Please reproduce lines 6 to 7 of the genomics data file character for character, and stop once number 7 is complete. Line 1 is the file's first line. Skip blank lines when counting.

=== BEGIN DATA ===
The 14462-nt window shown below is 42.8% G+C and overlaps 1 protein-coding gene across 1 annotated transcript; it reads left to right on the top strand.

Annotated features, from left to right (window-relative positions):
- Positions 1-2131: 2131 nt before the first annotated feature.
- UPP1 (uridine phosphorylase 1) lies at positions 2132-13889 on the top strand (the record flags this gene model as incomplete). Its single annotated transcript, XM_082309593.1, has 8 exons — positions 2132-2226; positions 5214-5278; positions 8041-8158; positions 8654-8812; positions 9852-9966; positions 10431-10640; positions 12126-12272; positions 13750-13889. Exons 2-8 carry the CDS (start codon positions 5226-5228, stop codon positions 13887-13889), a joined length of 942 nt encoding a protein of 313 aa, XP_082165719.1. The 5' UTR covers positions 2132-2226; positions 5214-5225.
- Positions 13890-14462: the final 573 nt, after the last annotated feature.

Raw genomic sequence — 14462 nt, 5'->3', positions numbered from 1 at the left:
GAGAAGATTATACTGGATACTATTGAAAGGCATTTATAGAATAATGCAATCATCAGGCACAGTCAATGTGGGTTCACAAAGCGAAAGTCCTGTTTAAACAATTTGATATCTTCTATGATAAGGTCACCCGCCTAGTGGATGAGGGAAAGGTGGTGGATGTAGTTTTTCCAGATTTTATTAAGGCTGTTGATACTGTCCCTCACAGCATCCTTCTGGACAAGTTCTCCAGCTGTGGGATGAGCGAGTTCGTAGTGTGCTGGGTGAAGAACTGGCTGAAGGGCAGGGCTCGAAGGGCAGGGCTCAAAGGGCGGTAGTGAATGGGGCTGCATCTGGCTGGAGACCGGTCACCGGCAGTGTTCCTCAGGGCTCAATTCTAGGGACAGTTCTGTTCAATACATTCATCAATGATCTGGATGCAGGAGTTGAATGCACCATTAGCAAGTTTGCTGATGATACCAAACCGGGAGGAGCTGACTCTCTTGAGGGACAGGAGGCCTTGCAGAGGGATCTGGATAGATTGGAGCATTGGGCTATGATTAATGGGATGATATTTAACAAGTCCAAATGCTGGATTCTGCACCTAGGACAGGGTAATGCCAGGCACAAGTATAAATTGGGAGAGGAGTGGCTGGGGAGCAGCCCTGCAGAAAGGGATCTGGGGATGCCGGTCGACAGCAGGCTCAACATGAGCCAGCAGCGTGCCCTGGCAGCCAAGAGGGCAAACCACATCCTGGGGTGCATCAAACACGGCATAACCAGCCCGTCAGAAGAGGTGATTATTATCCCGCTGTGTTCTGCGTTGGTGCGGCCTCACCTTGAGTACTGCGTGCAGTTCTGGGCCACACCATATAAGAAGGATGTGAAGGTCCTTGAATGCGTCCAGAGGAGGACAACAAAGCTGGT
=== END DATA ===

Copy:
Raw genomic sequence — 14462 nt, 5'->3', positions numbered from 1 at the left:
GAGAAGATTATACTGGATACTATTGAAAGGCATTTATAGAATAATGCAATCATCAGGCACAGTCAATGTGGGTTCACAAAGCGAAAGTCCTGTTTAAACAATTTGATATCTTCTATGATAAGGTCACCCGCCTAGTGGATGAGGGAAAGGTGGTGGATGTAGTTTTTCCAGATTTTATTAAGGCTGTTGATACTGTCCCTCACAGCATCCTTCTGGACAAGTTCTCCAGCTGTGGGATGAGCGAGTTCGTAGTGTGCTGGGTGAAGAACTGGCTGAAGGGCAGGGCTCGAAGGGCAGGGCTCAAAGGGCGGTAGTGAATGGGGCTGCATCTGGCTGGAGACCGGTCACCGGCAGTGTTCCTCAGGGCTCAATTCTAGGGACAGTTCTGTTCAATACATTCATCAATGATCTGGATGCAGGAGTTGAATGCACCATTAGCAAGTTTGCTGATGATACCAAACCGGGAGGAGCTGACTCTCTTGAGGGACAGGAGGCCTTGCAGAGGGATCTGGATAGATTGGAGCATTGGGCTATGATTAATGGGATGATATTTAACAAGTCCAAATGCTGGATTCTGCACCTAGGACAGGGTAATGCCAGGCACAAGTATAAATTGGGAGAGGAGTGGCTGGGGAGCAGCCCTGCAGAAAGGGATCTGGGGATGCCGGTCGACAGCAGGCTCAACATGAGCCAGCAGCGTGCCCTGGCAGCCAAGAGGGCAAACCACATCCTGGGGTGCATCAAACACGGCATAACCAGCCCGTCAGAAGAGGTGATTATTATCCCGCTGTGTTCTGCGTTGGTGCGGCCTCACCTTGAGTACTGCGTGCAGTTCTGGGCCACACCATATAAGAAGGATGTGAAGGTCCTTGAATGCGTCCAGAGGAGGACAACAAAGCTGGT